So without further ado, here are Josh's Top 10 resistance songs of all time...
NWA - Fuck Tha Police (Ruthless Records, 1988)
"This song is a physical feeling. It's oppressive musically, it's oppressive lyrically. It's about how the system and the police dealt with African-Americans, and the anger is palpable."
Gil Scott-Heron - The Revolution Will Not Be Televised (Flying Dutchman, 1974)
"This was so politically charged. It became the slogan for the 60s black power movement which was heavily played out on the media. I was only four years old when it came out but it was just always there. It wasn't until years later when I started collecting records that I really understood it, and it moved me."
Marvin Gaye - What's Going On (Tamla, 1971)
"This is an anti-war song, but Marvin was one of the most prolific and influential songwriters there was, and I figured if I wasn't going to pick any Underground Resistance tracks then I've got to have a Detroit artist to take their place and represent! This is one of his biggest albums - it's a political anthem. Hopeful yet sad. It's not specifically a resistance song, but it's hugely important and influential."
Sex Pistols - God Save The Queen (Virgin, 1977)
"Now this really is a resistance song. Such an angry feeling. That punk rock angst and the cynicism of an antiquated system really drives the whole track. There's no future, right?"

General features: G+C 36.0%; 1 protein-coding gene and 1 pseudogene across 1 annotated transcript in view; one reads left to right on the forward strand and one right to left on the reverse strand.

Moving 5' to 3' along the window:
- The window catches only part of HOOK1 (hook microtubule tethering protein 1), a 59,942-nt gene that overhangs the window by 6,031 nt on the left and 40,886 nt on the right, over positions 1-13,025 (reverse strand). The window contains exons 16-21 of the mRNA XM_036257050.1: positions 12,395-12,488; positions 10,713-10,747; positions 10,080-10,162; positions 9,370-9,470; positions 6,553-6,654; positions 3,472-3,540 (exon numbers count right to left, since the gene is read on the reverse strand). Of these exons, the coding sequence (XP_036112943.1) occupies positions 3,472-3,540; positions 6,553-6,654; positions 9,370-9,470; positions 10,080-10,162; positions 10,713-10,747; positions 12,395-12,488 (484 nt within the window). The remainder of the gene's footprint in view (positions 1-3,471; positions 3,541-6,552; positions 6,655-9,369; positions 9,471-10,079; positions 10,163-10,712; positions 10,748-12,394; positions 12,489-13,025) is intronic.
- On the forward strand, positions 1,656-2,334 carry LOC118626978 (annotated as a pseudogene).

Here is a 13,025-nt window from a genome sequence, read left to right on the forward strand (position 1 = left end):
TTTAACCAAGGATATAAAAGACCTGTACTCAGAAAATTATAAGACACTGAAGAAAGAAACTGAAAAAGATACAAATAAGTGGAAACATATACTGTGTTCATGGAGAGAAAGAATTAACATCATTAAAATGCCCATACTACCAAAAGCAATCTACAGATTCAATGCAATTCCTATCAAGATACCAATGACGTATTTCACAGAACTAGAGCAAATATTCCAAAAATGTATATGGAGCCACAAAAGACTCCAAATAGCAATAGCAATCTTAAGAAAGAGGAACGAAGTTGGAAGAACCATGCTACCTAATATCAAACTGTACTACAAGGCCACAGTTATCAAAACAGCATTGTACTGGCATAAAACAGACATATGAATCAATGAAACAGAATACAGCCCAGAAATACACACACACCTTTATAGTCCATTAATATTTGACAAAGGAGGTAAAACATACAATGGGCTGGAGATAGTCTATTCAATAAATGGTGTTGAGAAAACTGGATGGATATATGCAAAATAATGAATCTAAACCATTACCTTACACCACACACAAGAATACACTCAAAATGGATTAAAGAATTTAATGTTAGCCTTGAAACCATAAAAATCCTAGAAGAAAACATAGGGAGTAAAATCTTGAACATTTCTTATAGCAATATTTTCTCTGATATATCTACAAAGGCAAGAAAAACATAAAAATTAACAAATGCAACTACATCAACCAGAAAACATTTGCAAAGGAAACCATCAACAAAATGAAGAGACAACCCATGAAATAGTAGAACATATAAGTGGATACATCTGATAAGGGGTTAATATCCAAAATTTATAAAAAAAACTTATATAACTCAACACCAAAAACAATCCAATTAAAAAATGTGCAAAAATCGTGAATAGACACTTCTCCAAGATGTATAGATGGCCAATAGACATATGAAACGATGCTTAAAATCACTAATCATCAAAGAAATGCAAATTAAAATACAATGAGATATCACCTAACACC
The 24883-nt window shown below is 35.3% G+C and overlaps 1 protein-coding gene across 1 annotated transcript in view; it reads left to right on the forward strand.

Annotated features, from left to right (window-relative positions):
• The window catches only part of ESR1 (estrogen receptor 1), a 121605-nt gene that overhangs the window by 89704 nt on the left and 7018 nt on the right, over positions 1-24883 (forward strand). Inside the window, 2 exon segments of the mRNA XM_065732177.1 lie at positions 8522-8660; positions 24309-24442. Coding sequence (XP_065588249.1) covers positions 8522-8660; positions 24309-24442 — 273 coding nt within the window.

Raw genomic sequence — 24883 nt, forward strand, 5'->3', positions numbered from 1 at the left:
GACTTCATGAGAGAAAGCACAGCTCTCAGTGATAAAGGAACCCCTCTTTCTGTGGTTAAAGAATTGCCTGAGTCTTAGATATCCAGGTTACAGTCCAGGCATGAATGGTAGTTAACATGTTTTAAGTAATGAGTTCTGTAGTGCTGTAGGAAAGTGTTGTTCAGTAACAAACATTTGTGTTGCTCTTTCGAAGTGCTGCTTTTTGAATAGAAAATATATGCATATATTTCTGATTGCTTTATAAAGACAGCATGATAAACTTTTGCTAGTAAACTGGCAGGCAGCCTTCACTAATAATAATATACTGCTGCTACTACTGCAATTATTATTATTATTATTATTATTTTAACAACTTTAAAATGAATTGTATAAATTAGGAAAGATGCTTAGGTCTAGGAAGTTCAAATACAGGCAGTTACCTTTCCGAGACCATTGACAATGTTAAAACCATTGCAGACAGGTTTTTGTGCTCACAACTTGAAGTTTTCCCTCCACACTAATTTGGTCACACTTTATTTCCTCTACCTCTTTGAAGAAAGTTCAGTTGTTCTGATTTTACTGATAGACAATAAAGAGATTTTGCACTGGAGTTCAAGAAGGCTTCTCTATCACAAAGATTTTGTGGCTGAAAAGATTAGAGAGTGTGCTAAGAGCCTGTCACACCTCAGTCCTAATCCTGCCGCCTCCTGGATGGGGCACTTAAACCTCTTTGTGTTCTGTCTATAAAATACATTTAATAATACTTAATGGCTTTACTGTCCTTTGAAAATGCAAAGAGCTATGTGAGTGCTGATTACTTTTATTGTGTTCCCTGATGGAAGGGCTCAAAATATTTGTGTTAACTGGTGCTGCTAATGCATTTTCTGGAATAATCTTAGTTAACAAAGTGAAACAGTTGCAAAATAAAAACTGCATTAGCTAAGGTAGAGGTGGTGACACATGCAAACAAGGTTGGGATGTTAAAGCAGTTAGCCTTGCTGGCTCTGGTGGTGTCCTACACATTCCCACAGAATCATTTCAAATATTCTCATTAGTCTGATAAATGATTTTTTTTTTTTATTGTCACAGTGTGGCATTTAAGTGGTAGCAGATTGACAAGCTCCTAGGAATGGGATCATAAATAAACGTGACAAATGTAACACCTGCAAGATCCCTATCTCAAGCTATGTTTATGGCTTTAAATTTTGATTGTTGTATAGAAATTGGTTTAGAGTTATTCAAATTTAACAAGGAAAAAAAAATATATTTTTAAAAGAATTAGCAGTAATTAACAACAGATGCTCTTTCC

Isley Brothers – Fight The Power (T-Neck, 1975)
"I'm a big fan of the Isley Brothers full stop, but this was especially resonant. Fight the powers that be. From their album The Heat Is On, this could have been a big hit but the lyrics say 'bullshit' so few radio stations would play it. I was only five or six when it came out but made up for lost time when I got into them as a collector."
Public Enemy - Fight The Power (Motown, 1989)
"The same message but a different form of energy and delivery. Along with NWA, Public Enemy played a very strong role in my musical make-up growing up in the 80s. The whole execution of everything they did really grabbed me. It just stopped you in your tracks. Revolutionary."
The Wailers - Get Up, Stand Up (Island, 1973)
"Originally on The Wailers album Burning. It was written by Bob Marley and Peter Tosh and it's always really called to me. I've always thought it was about oppression but I've since read that they wrote it as a result of their tour of Haiti and experiencing the poverty there. Either way, it's such a beautiful song but subconsciously it's charged with such a strong message."
Bob Dylan - The Times They Are A-Changing (Bounty, 1965)
"Some of these songs are beautiful, a lot of them make me feel angry. But with Dylan it's a very solemn experience. It doesn't have that instant feeling of protest and resistance, but the message and feeling is there through his lyrics and his songcraft."
Edwin Star – War (Motown, 1970)
"The biggest earworm of all these songs. This has always stayed in my head. Another Detroit hit that was sung by The Temptations first, but Edwin's version was the much bigger hit that everyone remembers. Again it's an anti-war song, but it's from Detroit so you can't remove the heavy political energy that came from that city. Detroit had a huge amount going on politically, with a lot of the influential black activists coming from Detroit as well as New York and Chicago."
Rage Against The Machine - Killing In The Name Of (Epic, 1992)
"Such a powerful, angry record to finish off with. The 'fuck' count in this song is a cool 17, in case you're interested! Funnily enough, when I had dreads a lot of people thought I was a doppelganger for [Rage vocalist] Zack De La Rocha and I came very close to collaborating with [Rage guitarist) Tom Morello once, on the Spawn soundtrack. But that's another story..."
Words: Dave Jenkins
Resist is out now on Ovum